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"Picky Details" for the Canon PowerShot A620 digital camera
(Timing, Power, and Storage Info)



When you press the shutter release on a camera, there's usually a lag time or delay before the shutter actually fires. This corresponds to the time required for the autofocus and autoexposure mechanisms time to do their work, and can amount to a fairly long delay in some situations. Since this number is rarely reported on (and even more rarely reported accurately), and can significantly affect the picture taking experience, I routinely measure both shutter delay and shot to shot cycle times for all cameras I test, using a test system I designed and built for the purpose. (Crystal-controlled, with a resolution of 0.001 second.) Here are the numbers I collected for the Canon PowerShot A620:

Canon PowerShot A620 Timings
Power On -> First shot
LCD turns on and lens extends forward.
1.8 - 3
First time is time to retract lens, second time is worst-case buffer-clearing time.
Play to Record, first shot
Time until first shot is captured.
Record to play
1.8 / 1.3
First time is that required to display a large/fine file immediately after capture, second time is that needed to display a large/fine file that has already been processed and stored on the memory card.
Shutter lag, full autofocus
0.51 / 0.72
First time is at full wide-angle, second is full telephoto.
Shutter lag, prefocus
Time to capture, after half-pressing and holding down the shutter button.
Shutter lag, flash
Metering pre-flash usually slightly increases shutter delay.
Shutter lag, manual focus
Usually faster than autofocus, but slower than the "prefocused" case.
Cycle Time, max/min resolution

1.20 / 1.21

First number is for large/fine files, second number is time for "TV" mode (640x480) images. Times are averages. In both modes, shoots this fast continuously, clearing the buffer after each shot.
Cycle Time, Flash exposures 6 (Flash at maximum power output)
Cycle Time, continuous mode, max/min resolution 0.50 / 0.52
(1.99 / 1.93 fps)
First number is for large/fine files, second number is time for "TV" mode (640x480) images. Times are averages. In both modes, shoots this fast continuously, clearing the buffer after each shot.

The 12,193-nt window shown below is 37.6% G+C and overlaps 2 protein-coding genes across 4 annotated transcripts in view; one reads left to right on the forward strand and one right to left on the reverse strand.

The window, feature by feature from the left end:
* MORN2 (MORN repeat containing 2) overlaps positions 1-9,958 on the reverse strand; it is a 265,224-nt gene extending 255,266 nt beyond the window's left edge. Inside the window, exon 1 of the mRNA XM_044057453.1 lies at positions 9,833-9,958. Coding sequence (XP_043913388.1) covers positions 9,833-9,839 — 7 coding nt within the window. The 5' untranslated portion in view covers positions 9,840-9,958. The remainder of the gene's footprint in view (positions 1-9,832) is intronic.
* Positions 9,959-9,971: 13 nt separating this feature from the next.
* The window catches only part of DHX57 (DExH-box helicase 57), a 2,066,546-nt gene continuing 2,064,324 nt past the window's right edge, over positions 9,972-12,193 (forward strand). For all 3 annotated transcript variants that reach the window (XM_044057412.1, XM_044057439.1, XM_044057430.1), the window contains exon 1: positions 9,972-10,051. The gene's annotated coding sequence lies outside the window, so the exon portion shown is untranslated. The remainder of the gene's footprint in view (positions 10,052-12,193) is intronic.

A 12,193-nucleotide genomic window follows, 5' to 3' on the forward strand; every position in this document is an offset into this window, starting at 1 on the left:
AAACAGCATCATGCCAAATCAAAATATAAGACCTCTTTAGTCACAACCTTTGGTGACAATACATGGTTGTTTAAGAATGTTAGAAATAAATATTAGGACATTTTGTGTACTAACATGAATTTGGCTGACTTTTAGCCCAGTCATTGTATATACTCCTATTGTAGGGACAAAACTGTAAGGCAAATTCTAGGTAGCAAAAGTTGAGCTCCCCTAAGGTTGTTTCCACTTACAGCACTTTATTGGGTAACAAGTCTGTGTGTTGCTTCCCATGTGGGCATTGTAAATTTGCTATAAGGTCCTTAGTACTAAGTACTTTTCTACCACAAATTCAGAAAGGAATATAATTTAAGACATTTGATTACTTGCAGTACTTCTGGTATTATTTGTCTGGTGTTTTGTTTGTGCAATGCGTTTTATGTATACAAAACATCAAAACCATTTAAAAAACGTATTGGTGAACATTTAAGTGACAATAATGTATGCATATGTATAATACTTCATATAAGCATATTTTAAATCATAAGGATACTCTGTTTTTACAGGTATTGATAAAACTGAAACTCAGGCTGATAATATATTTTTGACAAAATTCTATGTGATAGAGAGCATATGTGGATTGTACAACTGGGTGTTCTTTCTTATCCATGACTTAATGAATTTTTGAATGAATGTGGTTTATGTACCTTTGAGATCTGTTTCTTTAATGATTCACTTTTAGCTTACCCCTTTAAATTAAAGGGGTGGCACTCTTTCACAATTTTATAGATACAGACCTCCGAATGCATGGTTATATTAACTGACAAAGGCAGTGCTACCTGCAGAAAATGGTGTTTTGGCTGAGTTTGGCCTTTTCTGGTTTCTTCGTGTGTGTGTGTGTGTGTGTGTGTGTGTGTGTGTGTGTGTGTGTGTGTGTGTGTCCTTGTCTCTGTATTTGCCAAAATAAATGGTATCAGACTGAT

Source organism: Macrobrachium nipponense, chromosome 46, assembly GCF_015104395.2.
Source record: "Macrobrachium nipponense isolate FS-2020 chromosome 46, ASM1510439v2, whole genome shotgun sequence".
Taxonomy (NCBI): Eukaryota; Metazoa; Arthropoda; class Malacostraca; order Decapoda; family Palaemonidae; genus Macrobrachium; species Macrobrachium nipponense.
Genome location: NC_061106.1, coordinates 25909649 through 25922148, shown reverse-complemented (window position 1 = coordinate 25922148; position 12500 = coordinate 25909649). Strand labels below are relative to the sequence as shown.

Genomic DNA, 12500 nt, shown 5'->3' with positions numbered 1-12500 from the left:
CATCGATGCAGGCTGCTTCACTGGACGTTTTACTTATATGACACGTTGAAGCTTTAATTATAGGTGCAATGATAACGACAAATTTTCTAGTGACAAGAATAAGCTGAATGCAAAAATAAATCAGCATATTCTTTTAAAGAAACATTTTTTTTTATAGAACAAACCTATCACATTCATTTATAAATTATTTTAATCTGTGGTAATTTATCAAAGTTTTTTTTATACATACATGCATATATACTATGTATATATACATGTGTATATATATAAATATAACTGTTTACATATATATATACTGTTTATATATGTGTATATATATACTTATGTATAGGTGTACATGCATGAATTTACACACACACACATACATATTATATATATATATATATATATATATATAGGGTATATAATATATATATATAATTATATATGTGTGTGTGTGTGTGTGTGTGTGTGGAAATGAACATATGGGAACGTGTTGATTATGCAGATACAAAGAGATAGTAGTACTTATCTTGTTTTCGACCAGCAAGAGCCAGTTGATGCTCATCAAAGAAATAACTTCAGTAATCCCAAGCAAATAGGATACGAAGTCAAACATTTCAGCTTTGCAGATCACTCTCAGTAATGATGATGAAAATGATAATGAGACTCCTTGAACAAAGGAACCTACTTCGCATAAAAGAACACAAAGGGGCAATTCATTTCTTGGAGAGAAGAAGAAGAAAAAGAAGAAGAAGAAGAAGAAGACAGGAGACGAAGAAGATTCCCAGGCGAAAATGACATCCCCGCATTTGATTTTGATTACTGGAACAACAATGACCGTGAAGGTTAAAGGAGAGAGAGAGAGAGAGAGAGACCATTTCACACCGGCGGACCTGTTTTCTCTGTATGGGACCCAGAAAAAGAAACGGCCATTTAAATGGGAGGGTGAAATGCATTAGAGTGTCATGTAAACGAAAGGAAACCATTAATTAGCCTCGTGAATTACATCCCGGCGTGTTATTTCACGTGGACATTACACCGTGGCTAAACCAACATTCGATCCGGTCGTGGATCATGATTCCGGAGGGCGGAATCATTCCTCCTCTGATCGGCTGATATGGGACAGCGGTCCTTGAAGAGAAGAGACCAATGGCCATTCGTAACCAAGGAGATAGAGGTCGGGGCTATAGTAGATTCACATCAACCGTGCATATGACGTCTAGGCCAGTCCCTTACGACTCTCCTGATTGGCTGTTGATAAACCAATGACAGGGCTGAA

The A620 is fairly fast on its feet for a consumer digital camera, though some of its performance is just about average. Start-up is quick, and shutter response is good at both wide angle and telephoto lens settings. (At 0.51 second, very fast at wide angle, and at 0.72 second, still somewhat better than average at telephoto.) Prefocused (half-way holding down the Shutter button), the A620 is very quick, at 0.073 second. Normal large/fine JPEG cycle times are about average, and its Continuous speed is just a little slow, but not bad for its price range. However, the strength of the A620's Continuous mode is that, given a sufficiently fast memory card, the camera can capture an unlimited number of frames this fast, without stopping to clear the buffer. (The figures above were measured with a 133x Kingston memory card, continuous mode performance may be worse with slower cards. And before anyone writes, yes, you'll naturally always be limited by the capacity of the memory card!) Connected to a computer, download speeds are very fast. Bottom line, the Canon A620 is perfectly suitable for family photos of zippy children and pets, as well as most average situations, including most sporting events.



The Canon PowerShot A620 uses four AA batteries for power, and ordinary alkaline batteries are included with the camera.

Operating Mode
(@5.5 volts on the external power terminal)
Est. Minutes
(four 1600 mA cells)
Capture Mode, w/LCD
277 mA
Capture Mode, no LCD
48 mA
29 hours(!)
Half-pressed shutter w/LCD
457 mA
Half-pressed w/o LCD
341 mA
Memory Write (transient)
510 mA
Flash Recharge (transient)
792 mA
Image Playback
171 mA

The table above shows maximum run times based on our power measurements and a "standard" set of 1600 mAh rechargeable NiMH AA cells. (Run times with the current highest-capacity NiMH batteries would be even longer.) These are really excellent run times, the camera consumes little enough power that you probably could run it from alkaline cells if you wanted to. We still strongly recommend good-quality NiMH rechargeable batteries and a good-quality charger, as they'll save you many times their cost over the life of the camera.


Storage Capacity

The Canon PowerShot A620 stores its photos on SD / MMC memory cards, and a 32 MB card is included with the camera. (I strongly recommend buying at least a 128 MB card, preferably a 256 MB one, to give yourself extra space for extended outings.) The chart below shows how many images can be stored on the included 32 MB card at each size/quality setting.

Image Capacity vs
32 MB Memory Card
Fine Normal
3072 x 2304 Images
(Avg size)
3.2 MB
2.0 MB
959 KB
7:1 11:1 22:1
2592 x 1944 Images
(Avg size)
2.6 MB
1.5 MB
744 KB
6:1 10:1 20:1
2048 x 1536 Images
(Avg size)
1.7 MB
943 KB
479 KB
6:1 10:1 20:1
1600 x 1200 Images
(Avg size)
1.1 MB
595 KB
314 KB
5:1 10:1 18:1
640 x 480
(Avg size)
281 KB
182 KB
116 KB
3:1 5:1


Download Speed

The Canon PowerShot A620 connects to a host computer via a USB interface. Downloading files to my Sony desktop running Windows XP (Pentium IV, 2.4 GHz), I clocked it at 1979 KBytes/second. (Cameras with slow USB interfaces run as low as 300 KB/s, cameras with fast v1.1 interfaces run as high as 600 KB/s. Cameras with USB v2.0 interfaces run as fast as several megabytes/second.)

A620 Review
A620 Test Images
A620 Specifications
A620 "Picky Details"
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